No tudung, no business

No tudung, no business
Women at work: Women employees wearing ‘tudung’ working at the Mydin supermarket in Kota Baru.

KOTA BARU - No tudung, no business. The Kelantan local authorities have started another controversy with a warning that they will enforce an Islamic dress code on those in business.

Local authorities here have initiated Operasi Gempur Aurat (Operation Aurat Attack), imposing a maximum fine of RM500 (S$190) on women traders and workers who do not cover their hair and wear tight outfits.

The ruling applies to Muslim women working in wet markets, supermarkets, hypermarkets, food outlets and all other commercial centres that require operating licences from the local authorities.

Non-Muslim business operators also risk being fined if their Muslim employees do not abide by the dress code as certain employers require their workers to wear tight-fitting uniforms and short-sleeve shirts.

Kota Baru Municipal Council's Youth, Women and Islamic Development Committee chairman Nor Azariza Mohd Alawi said the crackdown was in response to public complaints.

"The dress code is one of the conditions for business permits issued by local councils," he said.

Nor Azariza said the ruling was only imposed on those "interacting" with members of the public.

Since Ops Aurat Attack was initiated in September, 34 offenders have been fined.

He said the crackdown in Kota Baru would end in December.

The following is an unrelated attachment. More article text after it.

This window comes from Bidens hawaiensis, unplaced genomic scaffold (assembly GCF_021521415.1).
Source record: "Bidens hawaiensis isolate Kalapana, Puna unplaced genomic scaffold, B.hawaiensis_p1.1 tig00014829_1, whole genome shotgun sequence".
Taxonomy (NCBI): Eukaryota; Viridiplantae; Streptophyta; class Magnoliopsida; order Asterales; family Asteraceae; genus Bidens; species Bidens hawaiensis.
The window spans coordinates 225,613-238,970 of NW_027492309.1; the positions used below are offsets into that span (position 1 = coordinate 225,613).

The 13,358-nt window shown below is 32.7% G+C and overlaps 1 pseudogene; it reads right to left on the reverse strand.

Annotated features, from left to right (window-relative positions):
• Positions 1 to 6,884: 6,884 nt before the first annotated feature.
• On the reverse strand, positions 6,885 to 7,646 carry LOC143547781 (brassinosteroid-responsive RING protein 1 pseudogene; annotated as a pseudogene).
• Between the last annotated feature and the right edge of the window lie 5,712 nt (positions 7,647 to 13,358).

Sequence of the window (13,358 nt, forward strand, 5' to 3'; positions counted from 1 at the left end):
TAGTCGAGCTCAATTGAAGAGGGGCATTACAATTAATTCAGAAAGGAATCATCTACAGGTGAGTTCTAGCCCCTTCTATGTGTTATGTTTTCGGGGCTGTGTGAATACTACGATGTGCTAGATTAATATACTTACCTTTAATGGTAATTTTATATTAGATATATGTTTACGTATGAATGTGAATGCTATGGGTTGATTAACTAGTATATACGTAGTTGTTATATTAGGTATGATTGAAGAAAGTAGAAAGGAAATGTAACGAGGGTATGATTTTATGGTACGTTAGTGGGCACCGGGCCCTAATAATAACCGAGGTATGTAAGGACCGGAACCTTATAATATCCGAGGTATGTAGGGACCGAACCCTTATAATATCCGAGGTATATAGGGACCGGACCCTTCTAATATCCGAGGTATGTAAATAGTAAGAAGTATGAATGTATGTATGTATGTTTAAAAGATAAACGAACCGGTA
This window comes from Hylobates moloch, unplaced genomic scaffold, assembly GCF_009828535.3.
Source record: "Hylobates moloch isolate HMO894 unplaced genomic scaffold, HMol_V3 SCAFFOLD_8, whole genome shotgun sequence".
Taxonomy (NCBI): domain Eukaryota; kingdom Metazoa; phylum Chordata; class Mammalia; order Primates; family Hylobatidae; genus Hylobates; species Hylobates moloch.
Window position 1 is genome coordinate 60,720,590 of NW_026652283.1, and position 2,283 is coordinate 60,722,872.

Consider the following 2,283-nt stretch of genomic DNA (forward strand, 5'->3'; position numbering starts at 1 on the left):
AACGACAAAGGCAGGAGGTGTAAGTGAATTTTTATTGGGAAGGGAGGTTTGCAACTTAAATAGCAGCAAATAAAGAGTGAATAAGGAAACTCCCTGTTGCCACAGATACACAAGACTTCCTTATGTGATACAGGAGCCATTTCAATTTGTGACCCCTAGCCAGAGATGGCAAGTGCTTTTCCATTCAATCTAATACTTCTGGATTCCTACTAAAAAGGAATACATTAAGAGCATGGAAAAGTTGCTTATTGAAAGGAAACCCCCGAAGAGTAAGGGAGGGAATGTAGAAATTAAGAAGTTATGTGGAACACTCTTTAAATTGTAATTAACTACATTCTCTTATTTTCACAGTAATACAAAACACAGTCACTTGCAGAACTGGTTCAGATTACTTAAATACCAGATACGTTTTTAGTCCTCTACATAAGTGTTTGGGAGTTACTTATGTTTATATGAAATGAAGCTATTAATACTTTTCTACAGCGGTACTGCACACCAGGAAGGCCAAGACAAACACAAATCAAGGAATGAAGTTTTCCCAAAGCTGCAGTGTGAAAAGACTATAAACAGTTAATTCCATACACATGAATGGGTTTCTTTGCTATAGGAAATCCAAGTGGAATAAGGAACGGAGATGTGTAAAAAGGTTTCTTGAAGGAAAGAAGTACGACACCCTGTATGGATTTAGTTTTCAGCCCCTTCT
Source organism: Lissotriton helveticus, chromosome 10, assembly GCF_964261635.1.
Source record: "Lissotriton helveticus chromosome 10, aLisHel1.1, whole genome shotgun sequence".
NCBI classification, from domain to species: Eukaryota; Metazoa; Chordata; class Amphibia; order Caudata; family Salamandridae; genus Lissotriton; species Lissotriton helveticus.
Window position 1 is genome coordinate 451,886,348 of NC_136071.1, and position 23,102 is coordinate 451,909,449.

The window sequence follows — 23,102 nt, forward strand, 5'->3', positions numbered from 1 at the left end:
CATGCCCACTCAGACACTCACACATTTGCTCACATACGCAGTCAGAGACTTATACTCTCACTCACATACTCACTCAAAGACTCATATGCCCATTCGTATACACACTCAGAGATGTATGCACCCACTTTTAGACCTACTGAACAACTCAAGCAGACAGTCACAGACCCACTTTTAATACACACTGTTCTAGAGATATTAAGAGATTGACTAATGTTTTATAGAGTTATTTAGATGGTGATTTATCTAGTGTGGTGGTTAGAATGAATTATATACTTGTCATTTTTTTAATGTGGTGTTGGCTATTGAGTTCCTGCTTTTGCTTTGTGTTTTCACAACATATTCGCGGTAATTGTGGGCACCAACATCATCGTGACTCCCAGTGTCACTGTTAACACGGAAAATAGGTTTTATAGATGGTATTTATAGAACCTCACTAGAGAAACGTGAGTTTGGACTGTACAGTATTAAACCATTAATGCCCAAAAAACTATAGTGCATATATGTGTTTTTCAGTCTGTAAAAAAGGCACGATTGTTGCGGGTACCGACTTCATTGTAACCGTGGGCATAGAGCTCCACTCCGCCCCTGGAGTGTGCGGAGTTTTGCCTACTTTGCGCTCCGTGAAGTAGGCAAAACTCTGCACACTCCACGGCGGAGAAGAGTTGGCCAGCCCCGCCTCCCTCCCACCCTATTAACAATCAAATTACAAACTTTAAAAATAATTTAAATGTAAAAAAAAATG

The council's Islamic Development director Ropein Hassan said that a plea of ignorance would not be accepted as the dress code was clearly stipulated in the business permit.

He said the council had also made it mandatory for traders, including non-Muslims, to attend courses on ways to conduct their business from an Islamic perspective.

"We took the initiative to educate them first before enforcing the by-laws (on attire)," he said.

He said 3,000 traders had taken part in the refresher course, with 10,000 more on the waiting list.

According to the 2010 Population and Housing census of Malaysia, the bulk of the 1.4 million Kelantanese are Muslims (96.8 per cent), followed by Buddhists (2.5 per cent), Christians (0.2 per cent), Hindus (0.2 per cent), and others (0.3 per cent).

In November 2012, the Kelantan local authorities raised eyebrows when they enforced a ruling barring hairdressers from servicing clients of a different gender.

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